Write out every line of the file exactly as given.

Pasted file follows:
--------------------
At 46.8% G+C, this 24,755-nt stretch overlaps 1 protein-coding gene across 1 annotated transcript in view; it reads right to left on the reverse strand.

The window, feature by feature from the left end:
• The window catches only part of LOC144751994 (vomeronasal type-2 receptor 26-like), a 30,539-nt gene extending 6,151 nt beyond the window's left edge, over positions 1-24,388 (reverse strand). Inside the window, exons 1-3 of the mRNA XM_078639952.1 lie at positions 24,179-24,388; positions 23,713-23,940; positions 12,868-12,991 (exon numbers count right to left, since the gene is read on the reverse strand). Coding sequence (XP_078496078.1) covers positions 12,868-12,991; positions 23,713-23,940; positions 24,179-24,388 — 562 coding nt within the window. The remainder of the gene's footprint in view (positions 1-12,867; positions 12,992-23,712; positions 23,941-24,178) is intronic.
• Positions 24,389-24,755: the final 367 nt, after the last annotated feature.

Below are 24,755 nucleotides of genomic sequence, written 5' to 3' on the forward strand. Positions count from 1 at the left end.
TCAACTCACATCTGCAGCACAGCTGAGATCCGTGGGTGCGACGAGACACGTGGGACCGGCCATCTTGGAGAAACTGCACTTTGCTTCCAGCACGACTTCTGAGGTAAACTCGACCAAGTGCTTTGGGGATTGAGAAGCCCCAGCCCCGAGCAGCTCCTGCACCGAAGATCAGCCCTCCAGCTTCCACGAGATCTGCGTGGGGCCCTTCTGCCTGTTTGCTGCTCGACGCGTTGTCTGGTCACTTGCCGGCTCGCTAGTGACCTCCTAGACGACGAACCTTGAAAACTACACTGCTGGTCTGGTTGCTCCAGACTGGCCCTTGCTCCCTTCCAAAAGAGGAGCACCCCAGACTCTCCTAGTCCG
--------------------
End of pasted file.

At 46.8% G+C, this 24,755-nt stretch overlaps 1 protein-coding gene across 1 annotated transcript in view; it reads right to left on the reverse strand.

The window, feature by feature from the left end:
• The window catches only part of LOC144751994 (vomeronasal type-2 receptor 26-like), a 30,539-nt gene extending 6,151 nt beyond the window's left edge, over positions 1-24,388 (reverse strand). Inside the window, exons 1-3 of the mRNA XM_078639952.1 lie at positions 24,179-24,388; positions 23,713-23,940; positions 12,868-12,991 (exon numbers count right to left, since the gene is read on the reverse strand). Coding sequence (XP_078496078.1) covers positions 12,868-12,991; positions 23,713-23,940; positions 24,179-24,388 — 562 coding nt within the window. The remainder of the gene's footprint in view (positions 1-12,867; positions 12,992-23,712; positions 23,941-24,178) is intronic.
• Positions 24,389-24,755: the final 367 nt, after the last annotated feature.

Below are 24,755 nucleotides of genomic sequence, written 5' to 3' on the forward strand. Positions count from 1 at the left end.
TCAACTCACATCTGCAGCACAGCTGAGATCCGTGGGTGCGACGAGACACGTGGGACCGGCCATCTTGGAGAAACTGCACTTTGCTTCCAGCACGACTTCTGAGGTAAACTCGACCAAGTGCTTTGGGGATTGAGAAGCCCCAGCCCCGAGCAGCTCCTGCACCGAAGATCAGCCCTCCAGCTTCCACGAGATCTGCGTGGGGCCCTTCTGCCTGTTTGCTGCTCGACGCGTTGTCTGGTCACTTGCCGGCTCGCTAGTGACCTCCTAGACGACGAACCTTGAAAACTACACTGCTGGTCTGGTTGCTCCAGACTGGCCCTTGCTCCCTTCCAAAAGAGGAGCACCCCAGACTCTCCTAGTCCG